Do you know how to care for a wound at home?

Find Important, easy to follow instructions for at-home wound care

How do I care for my wound at home?

Caring for a Cut, Abrasion, Minor burn or Scald:

  • Wash your hands. The most important thing you and your caregivers can do to prevent infection is to wash your hands. You can use soap and water, an antimicrobial cleaner like Hibiclens®, or an alcohol-based hand rub. Wash before and after touching your wound.
  • Stop any bleeding by pressing a clean paper towel or clean cloth against the wound for several minutes.
  • After you have stopped the bleeding, rinse the wound with large amounts of clean water or saline.
  • Do not use peroxide, iodine solutions, alcohol, or soap in the wound – this can delay healing.
  • Gently remove any dirt with a clean, moist cloth.
  • Apply a clean dressing. Dressings like the ones that feature Safetac technology promote undistributed wound healing. Dressings keep out germs and protect the wound from injury. A good dressing will keep the wound warm and moist. Dressings should also help absorb fluid that drains from the wound. This drainage can damage the skin around it.
  • A tetanus shot may be advised if you have not had one within 10 years per the CDC.
  • If the wound gets worse or persists or if there are signs of infection such as redness, swelling, fever, pain or burning, increased drainage, becomes warm to the touch, then consult a health care provider.

What is a chronic wound?

A wound is any break in the skin. Normally the skin heals quickly on its own. Wounds that don’t heal easily are called chronic wounds. They require special care to heal and the attention of a health care provider. Chronic wounds can result from:

  • Surgical wounds that reopen.
  • Skin that breaks down when there’s too much pressure over a bony area (pressure injuries).
  • Injury to the feet or legs from poor circulation (arterial or venous ulcers).
  • Loss of circulation and feeling due to diabetes (diabetic ulcers).

Why isn’t my wound healing faster?

There are many reasons why a wound can take a long time to heal.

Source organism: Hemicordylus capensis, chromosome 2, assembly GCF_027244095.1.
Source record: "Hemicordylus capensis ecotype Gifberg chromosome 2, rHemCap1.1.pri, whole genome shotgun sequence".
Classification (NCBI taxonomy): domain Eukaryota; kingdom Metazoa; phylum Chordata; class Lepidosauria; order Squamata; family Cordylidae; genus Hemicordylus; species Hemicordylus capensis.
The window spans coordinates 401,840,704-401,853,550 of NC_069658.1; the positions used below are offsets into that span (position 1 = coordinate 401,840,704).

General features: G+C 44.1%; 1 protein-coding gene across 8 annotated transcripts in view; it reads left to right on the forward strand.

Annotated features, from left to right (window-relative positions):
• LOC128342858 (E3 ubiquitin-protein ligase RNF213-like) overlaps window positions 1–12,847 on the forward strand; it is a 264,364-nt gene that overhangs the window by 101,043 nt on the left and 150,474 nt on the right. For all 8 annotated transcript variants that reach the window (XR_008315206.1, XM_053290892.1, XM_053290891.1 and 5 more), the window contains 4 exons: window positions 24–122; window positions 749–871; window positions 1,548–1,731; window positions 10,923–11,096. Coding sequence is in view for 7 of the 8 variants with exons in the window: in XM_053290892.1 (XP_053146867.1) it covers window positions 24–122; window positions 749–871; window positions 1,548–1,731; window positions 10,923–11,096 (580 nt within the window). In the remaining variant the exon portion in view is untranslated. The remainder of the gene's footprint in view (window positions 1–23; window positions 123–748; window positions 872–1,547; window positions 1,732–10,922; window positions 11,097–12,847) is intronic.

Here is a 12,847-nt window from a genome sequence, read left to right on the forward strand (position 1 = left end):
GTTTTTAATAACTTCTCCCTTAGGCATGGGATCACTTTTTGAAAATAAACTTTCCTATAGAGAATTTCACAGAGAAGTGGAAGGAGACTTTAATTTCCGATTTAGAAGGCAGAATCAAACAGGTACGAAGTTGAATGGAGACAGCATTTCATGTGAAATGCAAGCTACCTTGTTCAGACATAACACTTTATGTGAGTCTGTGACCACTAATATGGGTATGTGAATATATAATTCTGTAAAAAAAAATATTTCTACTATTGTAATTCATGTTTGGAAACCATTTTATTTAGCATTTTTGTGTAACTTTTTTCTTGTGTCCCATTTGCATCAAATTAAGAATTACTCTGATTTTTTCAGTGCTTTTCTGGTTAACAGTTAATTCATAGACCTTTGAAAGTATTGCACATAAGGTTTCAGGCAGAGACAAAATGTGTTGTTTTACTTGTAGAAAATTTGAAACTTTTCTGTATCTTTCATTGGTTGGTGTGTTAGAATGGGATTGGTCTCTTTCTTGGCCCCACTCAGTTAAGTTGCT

Factors that slow wound healing include:

  • Using the wrong type of wound dressing – do not use peroxide, iodine solutions, alcohol, or soap in the wound – this can delay healing.
  • Poor nutrition, smoking, obesity.
  • Infection – signs of infection such as redness, swelling, fever, pain or burning, increased drainage, becomes warm to the touch, then consult a health care provider.
  • Certain diseases, such as diabetes or diseases of the liver, kidney, or lungs.
  • Certain treatments and medications, such as chemotherapy or radiation.

 

You should consult a healthcare professional if you believe these things are slowing your wound healing.

How can I help my chronic wound heal faster?

You can help your wound heal if you create the best conditions for healing. This means keeping your wound clean, covered, warm, and moist. Here’s what you should do:

  • Wash your hands. The most important thing you and your caregivers can do to prevent infection is to wash your hands. You can use soap and water, an antimicrobial cleaner like Hibiclens®, or an alcohol-based hand rub. Wash before and after touching your wound.
  • Keep your wound clean. Flush it with water or saline. Remove any visible dirt, glass or debris from the wound.
  • Do not use peroxide, iodine solutions, alcohol, or soap in the wound – this can delay healing.
  • Apply a clean dressing. Dressings like the ones that feature Safetac technology promote undistributed wound healing. Dressings keep out germs and protect the wound from injury. A good dressing will keep the wound warm and moist. Dressings should also help absorb fluid that drains from the wound. Otherwise this drainage could damage the skin around it.
  • Be careful. Protect the wound from trauma or injury. Don’t let anything touch it or bump it.
  • Caring for chronic wounds is a team effort! You should consult a healthcare professional if you think you have a chronic wound in addition to taking care of the wound at home.
  • If the wound gets worse or persists or if there are signs of infection such as redness, swelling, fever, pain or burning, increased drainage, becomes warm to the touch, then consult a health care provider.

When should I consult a healthcare professional?

If your wound is deep, bleeding a lot or gaps open, then you may need stitches and should consult a health care provider.

Large wounds and burns should be seen by a health care provider.

If the wound gets worse or persists or if there are signs of infection such as redness, swelling, fever, pain or burning, increased drainage, becomes warm to the touch, then consult a health care provider.

Legal References

  1. White R. A Multinational survey of the assessment of pain when removing dressings. Wounds UK, 2008.
  2. Compared to traditional dry-type gauze. Reference: Nature Publishing Group, Jan 20 1962, Vol 193
    Cross –Microbes larger than 25 nm
  3. Mustoe TA et al. International Clinical Recommendations on Scar Management. Plastic and Reconstructive Surgery, August 2002, Vol 110, No 2.
  4. Data on file
  5. Morris C, Emsley P, Marland E, Meuleneire F, White R. Use of wound dressings with soft silicone adhesive technology. Paediatric Nursing, April 2009, Vol21, No3:38-43
  6. Upton D et al. The impact of atraumatic vs conventional dressings on pain and stress in patients with chronic wounds. Journal of Wound Care, 2012.
  7. Silverstein P et al. An open, parallel, randomized, comparative, multicenter study to evaluate the cost-effectiveness, performance, tolerance, and safety of a silver-containing soft silicone foam dressing (intervention) vs silver sulfadiazine cream. J Burn Care Res. 2011 Nov-Dec;32(6):617-26
  8. Data on File

†. Microbes larger than 25 nm

Join our mailing list

Receive the latest information on product offerings, receive coupons, news and more at home care tips.